Another of the Vetboard’s functions is to recognise qualifications and accredit courses of training which provide qualifications for registration as veterinary practitioners and specialists. For this purpose, a portion of the registration fees paid by each registered veterinary practitioner is allocated to the Australasian Veterinary Boards Council (AVBC), of which the Victorian Board is a standing member, to support that body's essential work in assuring and promoting uniform educational standards through accrediting veterinary schools, administering the Australasian Veterinary Examination, assessing veterinary qualifications for migration and assessing specialist qualifications.
Board revenue is also used to meet general government compliance requirements, including the Standing Directions 2018 under the Financial Management Act 1994 (2018 Directions), which set the standard for financial management by Victorian Government agencies.
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The increasing cost of regulating the veterinary profession
For many years, the cost of regulating the veterinary profession was covered by minimal yearly increases to registration fees. Over the past 3 years, the cost of regulating the veterinary profession has increased. This increase has meant that, in the past 2 financial years, the Vetboard’s expenditure has exceeded its income resulting in a net deficit. As a result, the balance of the Board’s equity decreased from $953,294 to $383,708.
The increase in the cost of regulating the veterinary profession has resulted from:
- An increase in the number of complaints about veterinary practitioners received by the Vetboard
In 2018-19, the Vetboard received a total of 82 complaints about veterinary practitioners. In 2021-22, the Vetboard received 162 complaints; and it is estimated that it will receive about 168 complaints by the end of the current financial year. Complaints have more than doubled over a 3-year period.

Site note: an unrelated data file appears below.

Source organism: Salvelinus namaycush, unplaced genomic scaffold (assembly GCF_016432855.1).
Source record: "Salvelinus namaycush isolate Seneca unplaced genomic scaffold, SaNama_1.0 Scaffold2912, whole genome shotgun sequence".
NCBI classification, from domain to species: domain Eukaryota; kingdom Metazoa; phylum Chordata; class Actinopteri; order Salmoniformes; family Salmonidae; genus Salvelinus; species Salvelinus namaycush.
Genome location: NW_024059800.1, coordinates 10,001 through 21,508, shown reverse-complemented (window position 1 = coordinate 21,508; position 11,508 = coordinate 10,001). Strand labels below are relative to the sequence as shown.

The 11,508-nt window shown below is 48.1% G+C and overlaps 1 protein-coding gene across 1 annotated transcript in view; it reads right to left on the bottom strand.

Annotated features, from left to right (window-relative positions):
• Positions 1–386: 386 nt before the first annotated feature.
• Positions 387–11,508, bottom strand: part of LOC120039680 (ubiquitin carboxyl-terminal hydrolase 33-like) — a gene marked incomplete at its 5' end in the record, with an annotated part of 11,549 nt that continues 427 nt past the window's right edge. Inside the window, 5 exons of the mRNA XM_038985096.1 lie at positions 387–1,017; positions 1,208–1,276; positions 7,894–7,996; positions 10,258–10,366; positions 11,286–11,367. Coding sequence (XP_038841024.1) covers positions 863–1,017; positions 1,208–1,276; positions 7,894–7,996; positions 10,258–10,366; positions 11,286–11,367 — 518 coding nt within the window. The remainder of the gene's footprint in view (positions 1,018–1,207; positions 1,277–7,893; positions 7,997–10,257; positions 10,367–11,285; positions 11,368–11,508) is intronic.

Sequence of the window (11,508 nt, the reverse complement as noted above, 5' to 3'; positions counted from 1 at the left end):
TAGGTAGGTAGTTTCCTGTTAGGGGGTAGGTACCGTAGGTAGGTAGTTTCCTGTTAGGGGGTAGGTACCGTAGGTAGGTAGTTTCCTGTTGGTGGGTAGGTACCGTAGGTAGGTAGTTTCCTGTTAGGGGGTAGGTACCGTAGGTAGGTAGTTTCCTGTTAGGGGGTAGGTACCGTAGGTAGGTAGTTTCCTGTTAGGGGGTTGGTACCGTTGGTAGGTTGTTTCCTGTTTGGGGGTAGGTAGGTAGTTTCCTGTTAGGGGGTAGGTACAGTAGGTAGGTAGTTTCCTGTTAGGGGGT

- An increase in the number and complexity of the complaints investigated by the Vetboard
The increase in complaints to the Vetboard resulted in an increase in the number of investigations conducted by the Board. The complexity of the matters investigated has also increased. To ensure timely investigation, the Vetboard has delegated its power to investigate several complex complaints to external investigators.
- An increase in the number of formal hearings held by the Vetboard
Before the last financial year, the Vetboard conducted an average of 3 to 4 formal hearings per year. By contrast, 6 formal hearings were held in 2021-22, 3 have been heard in the current financial year to date, and 11 are pending hearing (an exceptional and unprecedented number). The Vetboard engages lawyers and barristers to assist in the preparation and conduct of formal hearings.
- An increase in employment costs
In 2020-21, the increasing number and complexity of complaints investigated by the Vetboard necessitated a restructure of its investigations team. Several vacant positions were temporarily filled by agency staff during 2021-22 while the Vetboard finalised the engagement of ongoing staff. To meet the demands arising from the increased number and complexity of complaints and investigations, the Vetboard employed legally qualified investigations staff and a veterinary practitioner to provide technical direction and guidance to the compliance and investigations team. While the Vetboard workforce has now stabilised, a further increase in the Vetboard's investigation staff (currently 3.5 FTE) is required to meet demand to ensure timely and high-quality investigations.